The International Whaling Commission, meeting in Slovenia, has voted to uphold a court ruling banning Japan from hunting whales in the Antarctic Ocean. Conservationists hailed the ruling as a victory, but Tokyo says it will submit revised plans for a whale hunt in 2015. Henry Ridgwell reports from London.
Video

Video Russian Economy Reeling After New Western Sanctions

A new wave of Western sanctions is hitting Russia’s economy hard. State-owned energy firms continue to bleed profits and Russia’s national currency plunged to a new low this week after the U.S. and the European Union announced new sanctions to punish Russia's aggressive stance in eastern Ukraine. But as Mil Arcega reports, the sanctions could also prove costly for European and American companies.
Video

Video Belgian Researchers Discover Way to Block Cancer Metastasis

Cancer remains one of the deadliest diseases, despite many new methods to combat it. Modern medicine has treatments to prevent the growth of primary tumor cells. But most cancer deaths are caused by metastasis, the stage when primary tumor cells change and move to other parts of the body. A team of Belgian scientists says it has found a way to prevent that process. Zlatica Hoke has more.
Video

Video Mogadishu's Flood of Foreign Workers Leaves Somalis Out of Work

Unemployment and conflict has forced many young Somalians out of the country in search of a better life. But a newfound stability in the once-lawless nation has created hope — and jobs — which, some say, are too often being filled by foreigners. Abdulaziz Billow reports from Mogadishu.
Video

Video A Dinosaur Fit for Land and Water

Residents and tourists in Washington D.C. can now examine a life-size replica of an unusual dinosaur that lived almost a hundred million years ago in northern Africa. Scientists say studying the behemoth named Spinosaurus helps them better understand how some prehistoric animals adapted to life on land and in water. The Spinosaurus replica is on display at the National Geographic museum. VOA’s George Putic has more.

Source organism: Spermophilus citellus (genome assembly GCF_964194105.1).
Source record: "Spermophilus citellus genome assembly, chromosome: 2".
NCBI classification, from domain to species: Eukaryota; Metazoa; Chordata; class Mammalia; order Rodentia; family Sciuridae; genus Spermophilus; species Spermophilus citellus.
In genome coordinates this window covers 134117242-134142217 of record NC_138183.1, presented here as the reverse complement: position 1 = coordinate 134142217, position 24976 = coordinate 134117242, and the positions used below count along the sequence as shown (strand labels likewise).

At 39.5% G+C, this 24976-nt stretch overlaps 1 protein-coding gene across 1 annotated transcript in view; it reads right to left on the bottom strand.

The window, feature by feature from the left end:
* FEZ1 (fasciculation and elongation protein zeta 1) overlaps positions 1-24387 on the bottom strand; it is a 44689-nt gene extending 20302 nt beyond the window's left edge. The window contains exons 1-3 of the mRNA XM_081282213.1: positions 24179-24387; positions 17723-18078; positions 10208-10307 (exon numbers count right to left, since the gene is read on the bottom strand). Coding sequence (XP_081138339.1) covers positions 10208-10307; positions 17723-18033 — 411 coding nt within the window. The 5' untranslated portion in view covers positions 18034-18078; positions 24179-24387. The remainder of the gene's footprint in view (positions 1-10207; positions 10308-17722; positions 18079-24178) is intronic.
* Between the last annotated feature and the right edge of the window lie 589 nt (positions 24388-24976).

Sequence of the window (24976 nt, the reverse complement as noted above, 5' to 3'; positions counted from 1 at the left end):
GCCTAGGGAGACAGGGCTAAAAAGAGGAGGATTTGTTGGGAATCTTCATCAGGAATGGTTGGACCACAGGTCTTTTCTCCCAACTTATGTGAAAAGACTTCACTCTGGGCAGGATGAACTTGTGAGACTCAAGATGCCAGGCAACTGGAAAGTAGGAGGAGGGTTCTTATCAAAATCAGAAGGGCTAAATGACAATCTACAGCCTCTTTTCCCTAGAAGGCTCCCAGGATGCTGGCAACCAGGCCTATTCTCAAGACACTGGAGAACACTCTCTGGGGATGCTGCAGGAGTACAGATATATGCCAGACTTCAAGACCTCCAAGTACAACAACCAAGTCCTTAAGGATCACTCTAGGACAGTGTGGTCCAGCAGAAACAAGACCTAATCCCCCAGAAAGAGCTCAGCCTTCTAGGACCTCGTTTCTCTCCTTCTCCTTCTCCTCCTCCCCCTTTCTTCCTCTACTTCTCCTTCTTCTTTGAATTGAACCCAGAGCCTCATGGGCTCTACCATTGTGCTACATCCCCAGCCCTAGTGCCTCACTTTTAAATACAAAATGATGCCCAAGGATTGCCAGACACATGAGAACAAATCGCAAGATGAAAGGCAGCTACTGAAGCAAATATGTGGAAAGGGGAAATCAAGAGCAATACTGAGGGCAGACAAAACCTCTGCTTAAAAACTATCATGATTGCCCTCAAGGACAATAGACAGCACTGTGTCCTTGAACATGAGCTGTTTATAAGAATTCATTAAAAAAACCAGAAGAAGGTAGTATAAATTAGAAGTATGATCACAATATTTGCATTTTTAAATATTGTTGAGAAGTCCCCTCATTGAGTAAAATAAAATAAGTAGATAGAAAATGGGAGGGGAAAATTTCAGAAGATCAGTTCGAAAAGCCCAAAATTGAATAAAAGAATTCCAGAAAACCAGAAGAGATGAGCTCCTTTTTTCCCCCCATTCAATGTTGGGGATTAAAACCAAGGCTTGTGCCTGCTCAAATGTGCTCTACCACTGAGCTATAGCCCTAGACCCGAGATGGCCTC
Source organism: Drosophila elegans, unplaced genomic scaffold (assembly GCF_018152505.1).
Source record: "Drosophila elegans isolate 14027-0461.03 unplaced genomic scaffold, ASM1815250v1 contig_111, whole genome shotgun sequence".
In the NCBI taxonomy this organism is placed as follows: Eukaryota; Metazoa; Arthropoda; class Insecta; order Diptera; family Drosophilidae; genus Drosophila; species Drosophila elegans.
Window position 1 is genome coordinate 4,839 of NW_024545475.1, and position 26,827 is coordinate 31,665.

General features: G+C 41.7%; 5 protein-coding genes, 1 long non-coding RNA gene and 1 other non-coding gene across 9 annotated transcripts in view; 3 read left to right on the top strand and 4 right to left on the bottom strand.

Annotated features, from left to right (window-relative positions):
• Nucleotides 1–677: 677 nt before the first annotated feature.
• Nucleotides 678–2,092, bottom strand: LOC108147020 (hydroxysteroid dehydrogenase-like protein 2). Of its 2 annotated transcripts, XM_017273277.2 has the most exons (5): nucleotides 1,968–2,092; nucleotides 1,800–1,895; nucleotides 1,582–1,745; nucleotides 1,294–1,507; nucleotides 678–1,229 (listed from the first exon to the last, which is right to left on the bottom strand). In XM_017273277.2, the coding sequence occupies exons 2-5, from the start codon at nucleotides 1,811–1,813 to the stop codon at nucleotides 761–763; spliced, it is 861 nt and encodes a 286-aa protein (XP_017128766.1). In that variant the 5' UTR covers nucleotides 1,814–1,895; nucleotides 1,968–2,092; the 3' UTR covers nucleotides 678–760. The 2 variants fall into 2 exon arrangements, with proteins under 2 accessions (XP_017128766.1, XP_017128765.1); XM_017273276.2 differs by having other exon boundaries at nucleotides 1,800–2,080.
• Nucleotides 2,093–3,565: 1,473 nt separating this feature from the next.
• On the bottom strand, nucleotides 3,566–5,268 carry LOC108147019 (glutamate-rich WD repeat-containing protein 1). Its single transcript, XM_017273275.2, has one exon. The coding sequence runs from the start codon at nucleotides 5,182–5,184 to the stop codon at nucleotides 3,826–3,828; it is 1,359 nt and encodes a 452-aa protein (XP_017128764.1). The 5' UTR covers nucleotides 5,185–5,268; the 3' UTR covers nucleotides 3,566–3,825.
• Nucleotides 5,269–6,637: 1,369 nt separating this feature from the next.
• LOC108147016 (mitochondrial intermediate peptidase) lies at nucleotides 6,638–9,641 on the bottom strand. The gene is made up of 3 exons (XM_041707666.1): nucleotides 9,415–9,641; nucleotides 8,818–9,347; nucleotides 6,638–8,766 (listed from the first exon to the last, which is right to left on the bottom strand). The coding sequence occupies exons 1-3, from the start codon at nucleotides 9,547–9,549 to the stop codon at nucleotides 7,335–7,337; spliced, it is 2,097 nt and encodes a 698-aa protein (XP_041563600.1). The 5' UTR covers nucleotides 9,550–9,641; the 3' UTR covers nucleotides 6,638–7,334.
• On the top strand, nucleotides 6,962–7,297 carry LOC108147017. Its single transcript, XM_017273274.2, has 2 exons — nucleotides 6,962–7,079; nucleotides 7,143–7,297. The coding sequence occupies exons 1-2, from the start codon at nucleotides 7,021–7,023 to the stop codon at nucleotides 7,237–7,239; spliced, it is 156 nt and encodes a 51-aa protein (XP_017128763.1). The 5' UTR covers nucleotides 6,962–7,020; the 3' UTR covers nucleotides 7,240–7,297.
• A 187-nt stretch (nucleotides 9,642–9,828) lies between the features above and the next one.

Video

Video Iraqi Kurdistan Church Helps Christian Children Cope find shelter in churches in the Kurdish capital, Irbil

In the past six weeks, tens of thousands of Iraqi Christians have been forced to flee their homes by Islamic State militants and find shelter in churches in the Kurdish capital, Irbil. Despite U.S. airstrikes in the region, the prospect of people returning home is still very low and concerns are starting to grow over the impact this is having on the displaced youth. Sebastian Meyer reports from Irbil on how one church is coping.
Video

Video NASA Picks Boeing, SpaceX to Carry Astronauts Into Space

The U.S. space agency, NASA, has chosen Boeing and SpaceX companies to build the next generation of spacecraft that will carry U.S. astronauts to the International Space Station by the year 2017. The deal with private industry enables NASA to end its dependence on Russia to send space crews into low Earth orbit and back. Zlatica Hoke has more.
Video

Video Future of Ukrainian Former President's Estate Uncertain

More than six months after Ukraine's former President Viktor Yanukovych fled revolution to Russia, authorities have yet to gain control of his palatial estate. Protesters occupy the grounds and opened it to tourists but they are also refusing to turn it over to the state. VOA's Daniel Schearf reports from Mezhigirya, just north of Kyiv.


Carnage and mayhem are part of daily life in northern Nigeria, the result of a terror campaign by the Islamist group Boko Haram. Fears are growing that Nigeria’s government may not know how to counter it, and may be making things worse. More

AppleAndroid